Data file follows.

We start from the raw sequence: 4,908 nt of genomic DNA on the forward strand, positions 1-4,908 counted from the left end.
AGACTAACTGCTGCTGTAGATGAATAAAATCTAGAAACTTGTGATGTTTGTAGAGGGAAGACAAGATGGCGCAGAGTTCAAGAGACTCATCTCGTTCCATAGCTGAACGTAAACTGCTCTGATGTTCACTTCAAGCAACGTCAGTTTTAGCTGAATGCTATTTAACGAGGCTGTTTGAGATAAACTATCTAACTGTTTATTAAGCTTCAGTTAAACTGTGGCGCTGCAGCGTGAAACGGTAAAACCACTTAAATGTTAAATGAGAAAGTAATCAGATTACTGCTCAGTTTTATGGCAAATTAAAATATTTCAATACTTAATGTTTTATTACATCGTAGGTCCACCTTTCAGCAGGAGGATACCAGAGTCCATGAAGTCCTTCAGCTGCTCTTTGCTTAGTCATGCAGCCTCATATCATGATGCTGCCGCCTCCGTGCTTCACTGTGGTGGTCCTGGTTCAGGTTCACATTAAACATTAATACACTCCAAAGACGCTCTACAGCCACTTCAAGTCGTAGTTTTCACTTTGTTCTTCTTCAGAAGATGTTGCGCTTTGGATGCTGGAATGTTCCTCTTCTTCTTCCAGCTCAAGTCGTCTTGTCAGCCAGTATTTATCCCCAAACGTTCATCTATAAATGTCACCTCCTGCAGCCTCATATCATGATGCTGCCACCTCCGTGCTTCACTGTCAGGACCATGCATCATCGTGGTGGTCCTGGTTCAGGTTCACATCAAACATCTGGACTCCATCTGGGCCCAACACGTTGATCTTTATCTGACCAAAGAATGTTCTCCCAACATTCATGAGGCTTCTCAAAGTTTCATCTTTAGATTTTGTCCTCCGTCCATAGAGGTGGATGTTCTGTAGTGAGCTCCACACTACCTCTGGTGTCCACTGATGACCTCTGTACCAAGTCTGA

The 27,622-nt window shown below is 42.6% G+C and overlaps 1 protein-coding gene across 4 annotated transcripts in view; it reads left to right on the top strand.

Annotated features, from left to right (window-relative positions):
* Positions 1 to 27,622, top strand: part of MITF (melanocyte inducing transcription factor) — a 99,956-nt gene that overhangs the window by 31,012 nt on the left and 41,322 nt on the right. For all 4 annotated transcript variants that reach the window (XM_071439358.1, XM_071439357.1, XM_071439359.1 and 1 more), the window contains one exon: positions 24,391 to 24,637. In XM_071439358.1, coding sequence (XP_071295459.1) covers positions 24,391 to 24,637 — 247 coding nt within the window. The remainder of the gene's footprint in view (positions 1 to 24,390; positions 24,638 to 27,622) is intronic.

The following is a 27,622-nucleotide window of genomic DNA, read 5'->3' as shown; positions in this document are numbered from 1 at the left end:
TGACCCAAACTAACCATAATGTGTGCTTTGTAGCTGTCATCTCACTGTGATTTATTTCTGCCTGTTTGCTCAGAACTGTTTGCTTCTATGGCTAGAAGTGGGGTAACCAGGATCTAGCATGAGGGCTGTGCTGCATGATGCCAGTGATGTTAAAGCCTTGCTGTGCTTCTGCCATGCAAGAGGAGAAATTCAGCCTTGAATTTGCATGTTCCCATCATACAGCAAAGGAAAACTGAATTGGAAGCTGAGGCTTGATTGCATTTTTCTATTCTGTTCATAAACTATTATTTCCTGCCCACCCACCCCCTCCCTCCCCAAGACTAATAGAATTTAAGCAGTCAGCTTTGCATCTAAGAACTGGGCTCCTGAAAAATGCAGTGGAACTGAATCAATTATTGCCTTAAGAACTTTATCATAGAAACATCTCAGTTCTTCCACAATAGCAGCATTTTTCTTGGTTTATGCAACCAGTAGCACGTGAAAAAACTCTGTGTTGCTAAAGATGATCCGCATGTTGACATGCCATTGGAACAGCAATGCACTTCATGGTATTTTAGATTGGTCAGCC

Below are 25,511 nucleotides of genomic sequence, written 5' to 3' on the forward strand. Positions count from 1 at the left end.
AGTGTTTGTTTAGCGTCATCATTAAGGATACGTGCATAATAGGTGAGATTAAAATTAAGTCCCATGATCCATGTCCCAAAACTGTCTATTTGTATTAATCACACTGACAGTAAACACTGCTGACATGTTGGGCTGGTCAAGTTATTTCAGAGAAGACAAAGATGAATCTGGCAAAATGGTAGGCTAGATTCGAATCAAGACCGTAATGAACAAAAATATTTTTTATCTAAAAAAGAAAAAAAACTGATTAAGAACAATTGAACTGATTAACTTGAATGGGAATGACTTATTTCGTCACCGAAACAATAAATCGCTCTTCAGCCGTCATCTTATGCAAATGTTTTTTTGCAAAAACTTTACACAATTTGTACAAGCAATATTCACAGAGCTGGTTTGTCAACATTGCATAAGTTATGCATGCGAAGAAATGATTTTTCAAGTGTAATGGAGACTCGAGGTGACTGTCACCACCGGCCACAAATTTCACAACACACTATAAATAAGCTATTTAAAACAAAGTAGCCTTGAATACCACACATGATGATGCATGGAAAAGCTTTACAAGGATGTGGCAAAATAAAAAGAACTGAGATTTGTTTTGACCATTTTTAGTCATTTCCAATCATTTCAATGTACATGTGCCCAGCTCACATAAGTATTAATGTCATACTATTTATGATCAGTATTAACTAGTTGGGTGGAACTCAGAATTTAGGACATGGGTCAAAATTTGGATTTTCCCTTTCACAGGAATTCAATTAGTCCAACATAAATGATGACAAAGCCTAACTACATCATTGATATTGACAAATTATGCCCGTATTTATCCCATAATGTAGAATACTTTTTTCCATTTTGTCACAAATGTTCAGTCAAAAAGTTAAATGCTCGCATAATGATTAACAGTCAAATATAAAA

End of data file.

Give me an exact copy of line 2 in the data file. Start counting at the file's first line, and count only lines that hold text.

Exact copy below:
AGACTAACTGCTGCTGTAGATGAATAAAATCTAGAAACTTGTGATGTTTGTAGAGGGAAGACAAGATGGCGCAGAGTTCAAGAGACTCATCTCGTTCCATAGCTGAACGTAAACTGCTCTGATGTTCACTTCAAGCAACGTCAGTTTTAGCTGAATGCTATTTAACGAGGCTGTTTGAGATAAACTATCTAACTGTTTATTAAGCTTCAGTTAAACTGTGGCGCTGCAGCGTGAAACGGTAAAACCACTTAAATGTTAAATGAGAAAGTAATCAGATTACTGCTCAGTTTTATGGCAAATTAAAATATTTCAATACTTAATGTTTTATTACATCGTAGGTCCACCTTTCAGCAGGAGGATACCAGAGTCCATGAAGTCCTTCAGCTGCTCTTTGCTTAGTCATGCAGCCTCATATCATGATGCTGCCGCCTCCGTGCTTCACTGTGGTGGTCCTGGTTCAGGTTCACATTAAACATTAATACACTCCAAAGACGCTCTACAGCCACTTCAAGTCGTAGTTTTCACTTTGTTCTTCTTCAGAAGATGTTGCGCTTTGGATGCTGGAATGTTCCTCTTCTTCTTCCAGCTCAAGTCGTCTTGTCAGCCAGTATTTATCCCCAAACGTTCATCTATAAATGTCACCTCCTGCAGCCTCATATCATGATGCTGCCACCTCCGTGCTTCACTGTCAGGACCATGCATCATCGTGGTGGTCCTGGTTCAGGTTCACATCAAACATCTGGACTCCATCTGGGCCCAACACGTTGATCTTTATCTGACCAAAGAATGTTCTCCCAACATTCATGAGGCTTCTCAAAGTTTCATCTTTAGATTTTGTCCTCCGTCCATAGAGGTGGATGTTCTGTAGTGAGCTCCACACTACCTCTGGTGTCCACTGATGACCTCTGTACCAAGTCTGA